10. Alex Wetmore says:

    BQ tests with a Brooks saddle though, I”m running a plastic one that saves a bit of weight.

    We”ll see. The rack and dynohub will add some weight, but some other changes that I”m making (new stem, handlebars, brake levers) should lose some. The wheels are the primary place where I could save real weight, but I”m unlikely to build a new set. Maybe a front one to run a sonDelux instead of my old SON27.

    The frame tubing is 8/5/8 steel (Kaisei 019). Fork blades are True Temper, with a special ultra-light Pacenti steerer. The pump is an ultralight Zefal that Jan gave me.

    23lbs will be great, 24lbs (including pump) is probably a realistic target.

  11. Chris Cullum says:

    Alex, are you happy with that WTB saddle for long distance rides? I know you”ve been a fan of the Brooks B17 for a long time (as have I). The Son20R or sonDelux is a pretty good weight savings over the son28. As a bonus it seems to transmit less vibration than the older, higher output dynohubs. Even 24lbs is great considering you haven”t gone to any “stupid light” componentry. What brake levers are lighter than the Shimano aero levers? I know the Campy carbon ones are light (and crazy expensive) and also some older less ergonomic levers might save weight. Perhaps the SRAM levers? BTW I switched out the XTR triple front derailleur on my rando bike that is equipped with a compact double for an older Suntour Cyclone. It shifts a little better and the flat cage does not rub on the inside of the crank arm (a Ritchey 110bcd with a Q factor around 140mm).

  12. Alex Wetmore says:

    For rides up to 20 miles this saddle has been fine. I haven”t done a ride longer than that yet. It will probably be a couple of months before I can take this bike on a 60-100 mile ride and really see how it does.

    The vibration is the main win on the sonDelux for me, and the primary reason for me to upgrade. The half-pound weight savings are a nice bonus though. I have a perfectly fine SON28 in a 700C rim, so I just need to decide if it is worth buying a new hub and building up a wheel for. If I do go down that route I”ll probably use a lighter rim too (the CR18 is a great rim, but not light).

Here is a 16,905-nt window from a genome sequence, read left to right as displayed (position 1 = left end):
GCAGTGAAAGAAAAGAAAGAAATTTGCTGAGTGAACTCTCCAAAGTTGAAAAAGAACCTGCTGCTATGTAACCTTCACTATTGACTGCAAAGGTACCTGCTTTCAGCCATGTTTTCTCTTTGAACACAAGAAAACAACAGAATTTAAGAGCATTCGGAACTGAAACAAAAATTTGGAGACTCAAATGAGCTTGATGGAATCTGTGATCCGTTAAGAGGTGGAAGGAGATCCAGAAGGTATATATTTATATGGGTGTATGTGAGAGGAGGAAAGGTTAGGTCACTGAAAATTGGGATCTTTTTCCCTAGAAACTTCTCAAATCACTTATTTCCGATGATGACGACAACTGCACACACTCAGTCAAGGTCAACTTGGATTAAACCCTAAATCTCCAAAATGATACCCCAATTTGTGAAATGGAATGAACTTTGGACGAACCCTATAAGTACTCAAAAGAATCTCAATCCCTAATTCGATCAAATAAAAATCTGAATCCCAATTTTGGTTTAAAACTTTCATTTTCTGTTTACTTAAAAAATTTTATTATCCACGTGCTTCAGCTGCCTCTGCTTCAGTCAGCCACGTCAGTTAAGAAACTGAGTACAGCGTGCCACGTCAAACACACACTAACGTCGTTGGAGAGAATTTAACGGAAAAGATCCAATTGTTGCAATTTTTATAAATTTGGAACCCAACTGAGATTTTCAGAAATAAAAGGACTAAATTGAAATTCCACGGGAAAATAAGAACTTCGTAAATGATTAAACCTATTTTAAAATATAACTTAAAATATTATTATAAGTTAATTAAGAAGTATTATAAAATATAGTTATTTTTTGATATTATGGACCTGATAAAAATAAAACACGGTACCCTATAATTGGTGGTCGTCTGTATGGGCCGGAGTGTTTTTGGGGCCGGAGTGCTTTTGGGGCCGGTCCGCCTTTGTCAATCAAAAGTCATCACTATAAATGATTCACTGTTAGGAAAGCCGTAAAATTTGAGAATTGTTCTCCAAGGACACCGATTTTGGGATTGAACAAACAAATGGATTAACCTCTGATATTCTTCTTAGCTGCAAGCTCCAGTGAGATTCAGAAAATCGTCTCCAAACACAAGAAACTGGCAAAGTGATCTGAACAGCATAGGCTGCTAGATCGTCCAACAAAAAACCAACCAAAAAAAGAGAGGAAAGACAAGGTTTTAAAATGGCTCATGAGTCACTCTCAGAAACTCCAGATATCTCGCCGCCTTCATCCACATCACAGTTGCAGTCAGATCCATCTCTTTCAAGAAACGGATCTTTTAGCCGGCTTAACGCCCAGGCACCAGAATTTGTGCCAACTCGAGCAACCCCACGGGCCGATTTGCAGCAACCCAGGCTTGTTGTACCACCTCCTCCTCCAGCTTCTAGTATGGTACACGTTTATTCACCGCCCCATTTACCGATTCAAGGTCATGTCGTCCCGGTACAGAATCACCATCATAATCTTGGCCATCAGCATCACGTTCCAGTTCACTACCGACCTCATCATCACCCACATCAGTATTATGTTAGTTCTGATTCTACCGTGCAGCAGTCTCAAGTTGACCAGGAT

I”m getting a pair of the Campy carbon brake levers from a friend for a good price. That”ll be the only carbon bike component that I own. I do have a carbon fiber kayak paddle.

    The front derailleur is going soon, I just haven”t dug through my pile to find a replacement. It doesn”t do well at all on this bike. It is my favorite triple front derailleur, but it doesn”t do well with low Q doubles.

  13. Alex Wetmore says:

    I just did some quick math, and it looks like a front wheel with 28 1.8/1.6 spokes, sonDelux, and Velocity A23 rim would be the same weight as my current front wheel with 36 2.01.8 spokes, XT hub, CR18 rim. My SON28/CR18/36 spoke wheel is a pound heavier. That makes the SONdelux quite compelling.

    Switching to the Campy carbon levers and Nitto Soba bar saves me 80 grams total, which gets me half of a front rack. The new stem and cutting off the steerer should get me the other half.

    Build a new rear wheel (figuring I can drop 100 grams on the rim, and 75 in spokes+hub) and I”m probably still around 23lbs. That is probably not worth it.

    When I take the bike apart for painting I”ll measure each component instead of going based on internet weights.

  14. Chris Cullum says:

    I know you went with the new A23 rims. I am interested in your thoughts on them once you have a chance to get some miles. Did you use things like Al chainring bolts to save grams? I would think they would be adequately reliable (as long as they are greased as they can seize otherwise). I was reading an old Rivendell catalogue (of all things) and they suggested Ti crank bolts as an innocuous place to save weight.